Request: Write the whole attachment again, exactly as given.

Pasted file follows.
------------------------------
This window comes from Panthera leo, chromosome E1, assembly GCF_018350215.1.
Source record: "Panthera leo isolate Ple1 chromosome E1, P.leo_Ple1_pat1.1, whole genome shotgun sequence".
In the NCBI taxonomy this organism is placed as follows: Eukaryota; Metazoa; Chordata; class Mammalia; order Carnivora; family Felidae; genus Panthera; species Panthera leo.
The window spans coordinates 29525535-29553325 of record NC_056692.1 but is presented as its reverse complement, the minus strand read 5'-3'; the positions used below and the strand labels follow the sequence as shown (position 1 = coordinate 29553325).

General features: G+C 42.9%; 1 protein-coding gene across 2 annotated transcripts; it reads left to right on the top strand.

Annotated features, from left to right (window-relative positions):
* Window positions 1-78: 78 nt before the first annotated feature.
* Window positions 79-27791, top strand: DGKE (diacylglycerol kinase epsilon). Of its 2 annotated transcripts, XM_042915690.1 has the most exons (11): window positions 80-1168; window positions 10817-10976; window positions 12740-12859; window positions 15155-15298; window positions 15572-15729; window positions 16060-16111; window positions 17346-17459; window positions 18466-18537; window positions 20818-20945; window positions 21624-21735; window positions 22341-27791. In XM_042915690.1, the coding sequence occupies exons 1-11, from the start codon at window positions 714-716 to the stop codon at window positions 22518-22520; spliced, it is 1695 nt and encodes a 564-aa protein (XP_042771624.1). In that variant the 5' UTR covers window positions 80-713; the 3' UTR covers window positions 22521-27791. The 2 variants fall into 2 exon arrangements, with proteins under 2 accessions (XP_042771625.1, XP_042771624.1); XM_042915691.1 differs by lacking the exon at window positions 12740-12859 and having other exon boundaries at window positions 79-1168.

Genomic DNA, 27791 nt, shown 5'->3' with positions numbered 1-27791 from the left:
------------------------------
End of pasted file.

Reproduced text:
This window comes from Panthera leo, chromosome E1, assembly GCF_018350215.1.
Source record: "Panthera leo isolate Ple1 chromosome E1, P.leo_Ple1_pat1.1, whole genome shotgun sequence".
In the NCBI taxonomy this organism is placed as follows: Eukaryota; Metazoa; Chordata; class Mammalia; order Carnivora; family Felidae; genus Panthera; species Panthera leo.
The window spans coordinates 29525535-29553325 of record NC_056692.1 but is presented as its reverse complement, the minus strand read 5'-3'; the positions used below and the strand labels follow the sequence as shown (position 1 = coordinate 29553325).

General features: G+C 42.9%; 1 protein-coding gene across 2 annotated transcripts; it reads left to right on the top strand.

Annotated features, from left to right (window-relative positions):
* Window positions 1-78: 78 nt before the first annotated feature.
* Window positions 79-27791, top strand: DGKE (diacylglycerol kinase epsilon). Of its 2 annotated transcripts, XM_042915690.1 has the most exons (11): window positions 80-1168; window positions 10817-10976; window positions 12740-12859; window positions 15155-15298; window positions 15572-15729; window positions 16060-16111; window positions 17346-17459; window positions 18466-18537; window positions 20818-20945; window positions 21624-21735; window positions 22341-27791. In XM_042915690.1, the coding sequence occupies exons 1-11, from the start codon at window positions 714-716 to the stop codon at window positions 22518-22520; spliced, it is 1695 nt and encodes a 564-aa protein (XP_042771624.1). In that variant the 5' UTR covers window positions 80-713; the 3' UTR covers window positions 22521-27791. The 2 variants fall into 2 exon arrangements, with proteins under 2 accessions (XP_042771625.1, XP_042771624.1); XM_042915691.1 differs by lacking the exon at window positions 12740-12859 and having other exon boundaries at window positions 79-1168.

Genomic DNA, 27791 nt, shown 5'->3' with positions numbered 1-27791 from the left: